Behind the Scenes: New Orleans Opera
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Behind the Scenes: New Orleans Opera

Tenacious arts advocate JACKIE CLARKSON is a master rebuilder of the city’s cultural landscape.
by Helen Sheehy. 

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Clarkson with Domingo in 2009, when the stage of the Mahalia Jackson Theater was renamed in the tenor’s honor
Photos courtesy of New Orleans Opera Association
“I whispered to him, ‘I’ve always wanted to be on this stage.’”
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With Domingo and her daughter Patricia
Photos courtesy of New Orleans Opera Association

FOR MORE THAN two centuries, opera in New Orleans has survived fire, yellow fever, economic depression, world war and, most recently, Hurricane Katrina. Founded in 1943, the modern New Orleans Opera Association is “old, but not creaky,” says the company’s general and artistic director, Robert Lyall.

The same might be said for New Orleans’s patron saint of opera, eighty-year-old Jacquelyn Brechtel Clarkson. Before she began her political career—she served on the New Orleans City Council and was a representative from District 102 in the state legislature—Clarkson worked as a realtor and was president of the Louisiana Realtor Association. She also served on the opera board for a number of years. “To have a voice like Jackie’s—gregarious, exuberant and in a leadership position—advocating for the arts is invaluable,” says Lyall. “She’s tenacious.”

During Hurricane Katrina, Clarkson stayed and worked to evacuate the city; afterward, she helped people rebuild. Clarkson recalls being interviewed by a Fox News reporter who questioned whether New Orleans could come back after so much devastation. “I was almost annoyed, because he was so insistent that we couldn’t rebuild,” she says. “‘Watchus,’ I told him. The spirit of New Orleans is never underwater.”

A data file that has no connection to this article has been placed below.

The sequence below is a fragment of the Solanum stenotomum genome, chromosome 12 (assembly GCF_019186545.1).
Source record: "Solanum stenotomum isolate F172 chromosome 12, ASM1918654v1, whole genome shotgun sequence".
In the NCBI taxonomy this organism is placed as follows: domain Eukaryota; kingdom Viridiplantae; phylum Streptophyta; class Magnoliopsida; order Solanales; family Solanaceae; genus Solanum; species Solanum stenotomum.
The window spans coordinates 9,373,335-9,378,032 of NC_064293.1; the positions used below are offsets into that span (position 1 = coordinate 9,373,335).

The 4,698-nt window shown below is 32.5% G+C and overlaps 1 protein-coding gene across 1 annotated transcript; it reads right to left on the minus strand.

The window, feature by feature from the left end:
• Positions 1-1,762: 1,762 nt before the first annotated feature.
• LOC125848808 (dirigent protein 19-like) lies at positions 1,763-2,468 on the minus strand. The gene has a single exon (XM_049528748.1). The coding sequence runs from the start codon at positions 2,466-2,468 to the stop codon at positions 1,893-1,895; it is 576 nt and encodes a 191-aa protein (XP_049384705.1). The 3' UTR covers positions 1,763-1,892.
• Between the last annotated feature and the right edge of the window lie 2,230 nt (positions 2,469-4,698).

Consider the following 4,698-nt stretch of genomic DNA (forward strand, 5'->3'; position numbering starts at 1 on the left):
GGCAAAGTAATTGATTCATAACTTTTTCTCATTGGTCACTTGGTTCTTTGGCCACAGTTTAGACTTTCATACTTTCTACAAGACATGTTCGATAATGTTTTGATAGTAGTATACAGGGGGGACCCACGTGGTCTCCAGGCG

New Orleans is Clarkson’s hometown, and everyone calls her Jackie, or sometimes “The Lady in Red”—her signature color. Last fall, Clarkson told me by phone that when she was a girl, she was known as the “little sister of the opera.” Born and raised in Algiers, New Orleans’s fifteenth ward, Clarkson remembers being “always in the wings of the opera, but I wanted to be on the stage.” Her older sister Jeanne started singing with the opera when she was six. “Jeanne used to sing with Norman Treigle,” Clarkson says, “and I’d go to rehearsal with her to listen. I was constantly exposed to opera music, and I just loved it.” 

Raised in a family devoted to the arts, Clarkson was extremely close to her Lithuanian maternal grandmother, a European immigrant, who, says Clarkson, “believed that the arts were a salvation of life.” In the 1940s, Clarkson’s father, Johnny Brechtel, a legendary football coach, created the New Orleans Recreation Department, which brought integrated sports and arts to the poor of New Orleans. Inspired by her father’s belief that “we won’t have a city unless we have opera,” and by her older sister’s deathbed command, “Don’t let the opera die,” Clarkson has devoted her life to the arts in New Orleans.

Clarkson recruited her youngest daughter, award-winning actress Patricia Clarkson, to serve as the master of ceremonies for two fundraising galas since Katrina. Her four other daughters are also lovers and supporters of the arts. “Jackie is a community activist,” says Lyall. “The whole concept for arts giving is that people give to people, and with Jackie we have a strong, much loved and respected advocate.”

Clarkson’s political skill was essential to renaming the city-owned stage in the Mahalia Jackson Theater of the Performing Arts after Plácido Domingo, whose half-century relationship with New Orleans Opera began in 1962, when he performed Arturo in Donizetti’s Lucia di Lammermoor. “When I walked out to present him with the keys of the city,” Clarkson says, “I whispered to him, ‘I’ve always wanted to be on this stage.’” spacer 

Helen Sheehy is the author of biographies of Margo Jones, Eva Le Gallienne, and Eleonora Duse. 

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